Lifelong learning
Vol. 24 No 2 | Winter 2022
Audit and the science of improvement
Dr Steven Lillis
MBChB, FRNZCGP, FAcadMEd, MGP, PhD; Medical Adviser, Medical Council of New Zealand

While most continuing professional development programs have a component of audit in them, its also fair to say that the audit creates a range of emotions, from despair (not another thing to do) to curiosity (I wonder what I can improve on). Further, there is some scepticism in the medical education literature about the effectiveness of audit in continuing professional development.1 A Cochrane review on the effects of audit on clinical practice found small but potentially important improvements in clinical practice.2The authors did make what I think are crucial observations; the effectiveness is dependant on baseline performance and on how the feedback is given. This provides very useful guidance. Almost all of us as health professionals take great pride in doing our job well. Many of us will develop an area of interest (as a general practitioner, my area of interest is musculoskeletal medicine) and feel very comfortable in that area. If we are being honest with ourselves, we all have areas in which we are far less comfortable but often quietly ignore them. Yet these may well be the areas where we should be focusing our attention.

Evidence-based medicine is a cornerstone of medical practice. It doesn’t dictate what we do but should always inform what we do. In much the same way, evidence-based education should be a cornerstone of education and continuing professional development. It can be defined as ‘The conscientious and judicious application of best evidence to the design and delivery of medical education’. So, what does the evidence about audit reveal? An enlightening systematic review paper explored the evidence about how good we are at recognising our own learning needs.3 The surprising answer is not very good. We rely on external information to monitor our standards; peer groups, meetings with colleagues and case discussions all provide opportunities where we might think ‘I wasn’t aware of that, and I think I should have been.’ Audit also provides an external view on our knowledge and standards, but in a more formal way. It allows comparison of practice to a known and recognised standard. This is a critical part of choosing what to audit. There should be a recognised standard against which to judge ourselves. Audit with feedback is also significantly more effective for less complex professional behaviours than more complex. ‘Discharge summaries need to be sent within 24 hours’ is much more amenable to change than ‘patient experience of the service needs improving’.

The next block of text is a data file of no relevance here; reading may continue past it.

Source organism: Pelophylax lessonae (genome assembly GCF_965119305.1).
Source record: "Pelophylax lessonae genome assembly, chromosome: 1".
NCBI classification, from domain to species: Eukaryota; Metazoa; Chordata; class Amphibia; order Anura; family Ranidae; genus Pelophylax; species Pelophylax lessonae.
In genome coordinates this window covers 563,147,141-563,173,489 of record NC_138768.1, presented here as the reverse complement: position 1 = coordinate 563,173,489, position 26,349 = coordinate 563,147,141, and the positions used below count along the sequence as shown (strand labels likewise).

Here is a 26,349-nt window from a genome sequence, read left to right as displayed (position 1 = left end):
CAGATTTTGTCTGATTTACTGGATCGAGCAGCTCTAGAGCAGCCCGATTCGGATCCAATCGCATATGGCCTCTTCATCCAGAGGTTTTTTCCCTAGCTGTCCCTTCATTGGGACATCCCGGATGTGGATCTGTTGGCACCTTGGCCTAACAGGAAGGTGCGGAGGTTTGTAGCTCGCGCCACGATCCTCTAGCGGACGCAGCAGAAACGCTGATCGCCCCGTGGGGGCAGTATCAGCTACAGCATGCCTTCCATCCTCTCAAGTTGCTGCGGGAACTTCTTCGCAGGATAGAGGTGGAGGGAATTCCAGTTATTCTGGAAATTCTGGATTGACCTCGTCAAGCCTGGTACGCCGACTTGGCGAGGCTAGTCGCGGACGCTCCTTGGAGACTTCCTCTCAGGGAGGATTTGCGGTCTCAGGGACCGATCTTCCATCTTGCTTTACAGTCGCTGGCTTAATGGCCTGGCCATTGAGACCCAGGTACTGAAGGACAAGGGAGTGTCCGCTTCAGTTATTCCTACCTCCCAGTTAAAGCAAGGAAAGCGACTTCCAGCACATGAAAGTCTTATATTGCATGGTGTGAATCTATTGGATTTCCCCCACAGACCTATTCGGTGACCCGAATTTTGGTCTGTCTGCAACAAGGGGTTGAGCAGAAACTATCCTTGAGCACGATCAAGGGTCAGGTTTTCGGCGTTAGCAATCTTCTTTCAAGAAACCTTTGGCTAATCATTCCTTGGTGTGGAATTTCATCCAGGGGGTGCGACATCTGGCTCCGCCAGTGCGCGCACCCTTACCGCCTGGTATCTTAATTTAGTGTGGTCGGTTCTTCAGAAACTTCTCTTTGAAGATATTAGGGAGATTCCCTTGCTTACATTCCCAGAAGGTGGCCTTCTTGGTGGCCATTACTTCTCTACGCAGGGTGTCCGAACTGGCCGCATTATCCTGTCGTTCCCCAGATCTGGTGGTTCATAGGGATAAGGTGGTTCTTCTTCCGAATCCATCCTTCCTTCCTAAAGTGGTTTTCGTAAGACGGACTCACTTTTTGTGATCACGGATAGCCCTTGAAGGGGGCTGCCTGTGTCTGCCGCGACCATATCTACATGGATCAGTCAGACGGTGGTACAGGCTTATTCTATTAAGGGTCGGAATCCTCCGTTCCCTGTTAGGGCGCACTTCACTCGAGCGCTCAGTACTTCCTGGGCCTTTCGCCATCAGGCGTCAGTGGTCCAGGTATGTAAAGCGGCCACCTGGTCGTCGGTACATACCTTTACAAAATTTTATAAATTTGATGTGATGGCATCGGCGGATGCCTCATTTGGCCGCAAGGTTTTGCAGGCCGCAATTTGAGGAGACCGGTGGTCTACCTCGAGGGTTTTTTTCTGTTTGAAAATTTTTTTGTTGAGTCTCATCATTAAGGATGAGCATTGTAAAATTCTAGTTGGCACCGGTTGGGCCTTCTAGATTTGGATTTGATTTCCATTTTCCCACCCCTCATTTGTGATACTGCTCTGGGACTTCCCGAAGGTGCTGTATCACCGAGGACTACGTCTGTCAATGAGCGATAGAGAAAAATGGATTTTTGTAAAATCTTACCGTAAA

Improving practice as a result of undertaking an audit also requires that the feedback is structured correctly. In much the same way as providing feedback on clinical encounters, there are ways to maximise the effect of audit feedback.4 Being aware that the person or team receiving feedback is in a vulnerable position is crucial and therefore addressing the barriers to receiving feedback becomes an essential part of the process. The generally accepted rules of feedback also apply to audit; it should be specific, focused on the task and not the person or team, given as close to the audit as possible and be objective and observational rather than subjective and value driven. It should also nurture reflection-in-action.5